Monday, April 11, 2011

Empty Space: Hunger Fast

There's going to be a brief pause in four foodie's lives today. We're putting down the bowl/tortilla/meat/sugar spoon. As former fellows with the Congressional Hunger Center we join Ambassador Tony Hall's HungerFast which calls attention to vulnerable people in our communities and the impact that federal cuts could have on their lives.

The four fasters all love food differently. The range extends from revering funky shaped vegetables grown in native climates to plates carefully stacked with tastes so stunning the server reminds patrons to breathe. Appreciation for real food, food grown to heal the earth, meals shared and celebrated runs deep among us. We consume food, but food also consumes much of our mental, emotional and political lives. Such are our food-lover merits. And so as advocates for social change through a food revolution we want fellow eaters to digest these (not really crazy) radical thoughts:

--Hunger/poor nutrition is a matter of unequal economic distribution, not a lack of production
--Programs that provide food to hungry families should be considered a temporary solution; work that pays everyone enough to eat well is the end to hunger
--Those who earn less should have equal access to choosing nutritious and consciously grown food
--Collectively we have the ability to raise the bar. For our communities to be abundant, the vulnerable deserve more than just unhealthy leftovers and grocery store overstock. They too deserve to thrive.
--In solidarity, we remember today that hunger and poor nutrition impact everything we do, not just our stomach pains: ability to focus in school, stress, attitude, engagement in the community and many other basic functions.
--We are hopeful because this is solvable. Unlike other national and international problems, we have the resources right now to ensure that every person has enough food to eat. It's a matter of where we choose to place it in our national priorities.
--Perhaps we can begin where most, if not all, Americans agree with heart and mind: no child, anywhere in the world, should suffer from a lack of adequate, nutritious food. Let that principle, recognized in religions and moral codes across the world, guide our initial conversations.

Much of America's conception of what food means to someone who is hungry comes packaged in national food drives, local food pantries and donated meals at church halls. Non-profits and religious institutions should be commended for ensuring that when someone is hungry in this country there is an offering of something to eat. Let's assume however that if you are reading this blog then you are an eater who cherishes the opportunity to choose what to eat (and not to eat) and too, enjoys the act of being a subversive/careful eater. This is the essential distinction between the emergency food system and many of the federal programs which provide families the ability to make that essential decision: what to put on their tables. Charity has it's place in meeting immediate food shortages. Acts of justice that change the system where farmworkers can't afford the organic produce they pick is where we need to be. We need to be at a farmer's market where low-income families are provided financial assistance to put crooked-neck squash and viking potatoes in their bags. We need to be at grocery stores where a mother with WIC benefits isn't pushed into the processed food aisle because sugar cereal is cheaper than keifer. We need to be at restaurants that buy the majority of their produce from small farms where labor is paid a living wage and profits stay among those who work the land.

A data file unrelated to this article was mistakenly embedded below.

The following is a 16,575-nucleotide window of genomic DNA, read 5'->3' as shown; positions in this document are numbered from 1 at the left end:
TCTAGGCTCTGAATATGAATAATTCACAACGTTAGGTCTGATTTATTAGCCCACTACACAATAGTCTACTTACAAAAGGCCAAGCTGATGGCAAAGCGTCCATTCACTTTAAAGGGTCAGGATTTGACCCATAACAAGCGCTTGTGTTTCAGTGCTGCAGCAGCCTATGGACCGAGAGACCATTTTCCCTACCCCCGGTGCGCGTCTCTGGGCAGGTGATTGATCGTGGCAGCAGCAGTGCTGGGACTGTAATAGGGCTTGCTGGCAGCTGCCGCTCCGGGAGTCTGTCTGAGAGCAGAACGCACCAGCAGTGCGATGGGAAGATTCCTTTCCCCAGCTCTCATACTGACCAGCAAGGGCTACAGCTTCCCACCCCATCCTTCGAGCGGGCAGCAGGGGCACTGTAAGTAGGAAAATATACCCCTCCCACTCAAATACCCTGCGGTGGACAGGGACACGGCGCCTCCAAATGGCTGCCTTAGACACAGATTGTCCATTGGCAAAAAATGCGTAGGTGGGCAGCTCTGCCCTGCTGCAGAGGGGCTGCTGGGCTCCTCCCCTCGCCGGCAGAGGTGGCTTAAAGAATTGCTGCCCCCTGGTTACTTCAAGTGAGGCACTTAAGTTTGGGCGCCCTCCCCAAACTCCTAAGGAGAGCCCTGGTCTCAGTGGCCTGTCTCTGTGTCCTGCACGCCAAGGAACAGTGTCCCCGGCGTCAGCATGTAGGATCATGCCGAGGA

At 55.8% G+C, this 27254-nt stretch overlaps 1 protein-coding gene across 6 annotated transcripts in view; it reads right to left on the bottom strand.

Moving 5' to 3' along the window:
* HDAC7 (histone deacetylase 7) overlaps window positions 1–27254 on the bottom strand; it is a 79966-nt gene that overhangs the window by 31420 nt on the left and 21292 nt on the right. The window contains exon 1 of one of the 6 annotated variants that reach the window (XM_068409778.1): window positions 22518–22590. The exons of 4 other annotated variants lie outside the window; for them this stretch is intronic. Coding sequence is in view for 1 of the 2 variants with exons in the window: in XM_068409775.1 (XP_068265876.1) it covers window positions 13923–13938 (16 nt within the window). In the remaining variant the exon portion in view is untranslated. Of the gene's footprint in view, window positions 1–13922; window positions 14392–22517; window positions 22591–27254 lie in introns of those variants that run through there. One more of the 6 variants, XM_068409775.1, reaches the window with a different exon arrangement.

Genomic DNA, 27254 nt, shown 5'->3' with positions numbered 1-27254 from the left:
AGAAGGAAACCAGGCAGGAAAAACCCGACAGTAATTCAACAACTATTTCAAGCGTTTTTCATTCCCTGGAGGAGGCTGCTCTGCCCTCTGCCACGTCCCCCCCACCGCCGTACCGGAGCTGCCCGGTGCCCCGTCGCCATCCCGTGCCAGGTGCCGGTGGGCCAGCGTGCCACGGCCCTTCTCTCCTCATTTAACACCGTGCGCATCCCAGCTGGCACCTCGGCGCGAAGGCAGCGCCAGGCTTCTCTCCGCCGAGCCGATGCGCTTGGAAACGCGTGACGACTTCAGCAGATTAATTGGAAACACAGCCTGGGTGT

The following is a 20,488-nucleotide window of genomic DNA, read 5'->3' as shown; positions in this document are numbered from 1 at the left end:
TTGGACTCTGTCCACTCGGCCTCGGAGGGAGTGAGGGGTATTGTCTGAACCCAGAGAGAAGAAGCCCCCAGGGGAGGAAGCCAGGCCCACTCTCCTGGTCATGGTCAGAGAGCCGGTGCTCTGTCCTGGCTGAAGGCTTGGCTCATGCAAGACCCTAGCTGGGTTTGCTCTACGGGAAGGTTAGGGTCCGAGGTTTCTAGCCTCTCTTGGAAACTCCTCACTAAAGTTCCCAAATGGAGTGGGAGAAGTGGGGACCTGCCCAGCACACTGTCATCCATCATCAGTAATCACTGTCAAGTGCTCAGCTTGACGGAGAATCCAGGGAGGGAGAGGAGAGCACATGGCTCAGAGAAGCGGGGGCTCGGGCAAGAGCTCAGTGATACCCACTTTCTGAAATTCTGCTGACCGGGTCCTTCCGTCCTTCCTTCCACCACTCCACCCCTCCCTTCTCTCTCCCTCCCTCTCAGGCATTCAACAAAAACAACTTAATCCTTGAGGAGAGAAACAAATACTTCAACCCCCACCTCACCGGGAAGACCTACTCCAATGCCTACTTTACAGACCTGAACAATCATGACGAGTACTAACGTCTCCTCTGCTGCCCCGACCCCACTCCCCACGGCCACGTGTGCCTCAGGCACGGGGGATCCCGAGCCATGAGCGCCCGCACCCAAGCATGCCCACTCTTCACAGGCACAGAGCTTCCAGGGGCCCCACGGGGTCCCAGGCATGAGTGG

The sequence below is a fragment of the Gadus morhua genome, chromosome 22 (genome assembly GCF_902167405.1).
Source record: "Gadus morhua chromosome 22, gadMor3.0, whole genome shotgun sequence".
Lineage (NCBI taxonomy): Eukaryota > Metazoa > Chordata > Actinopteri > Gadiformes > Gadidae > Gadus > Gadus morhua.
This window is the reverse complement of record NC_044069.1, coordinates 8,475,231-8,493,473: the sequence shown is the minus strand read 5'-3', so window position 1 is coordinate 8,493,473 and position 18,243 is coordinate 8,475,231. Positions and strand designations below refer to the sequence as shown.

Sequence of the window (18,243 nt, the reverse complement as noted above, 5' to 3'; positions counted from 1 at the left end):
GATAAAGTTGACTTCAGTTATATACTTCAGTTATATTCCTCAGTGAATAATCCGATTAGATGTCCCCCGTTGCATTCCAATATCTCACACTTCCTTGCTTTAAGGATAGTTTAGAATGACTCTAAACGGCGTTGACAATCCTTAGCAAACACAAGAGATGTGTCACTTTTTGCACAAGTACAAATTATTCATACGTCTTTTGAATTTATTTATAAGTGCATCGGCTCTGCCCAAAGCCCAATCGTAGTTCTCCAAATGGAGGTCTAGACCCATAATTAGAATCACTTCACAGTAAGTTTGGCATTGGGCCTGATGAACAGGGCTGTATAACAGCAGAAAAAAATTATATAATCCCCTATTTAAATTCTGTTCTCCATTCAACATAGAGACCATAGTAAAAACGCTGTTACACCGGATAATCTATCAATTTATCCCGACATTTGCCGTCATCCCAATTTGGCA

It is not remarkable to forgo three meals.
But the empty space today hopefully will be filled with thought provoking meals beyond our fast.
So that when we eat again we are reminded of how great an act it is to consume food.
It is remarkable that when good food divides us, it can bring us back together again.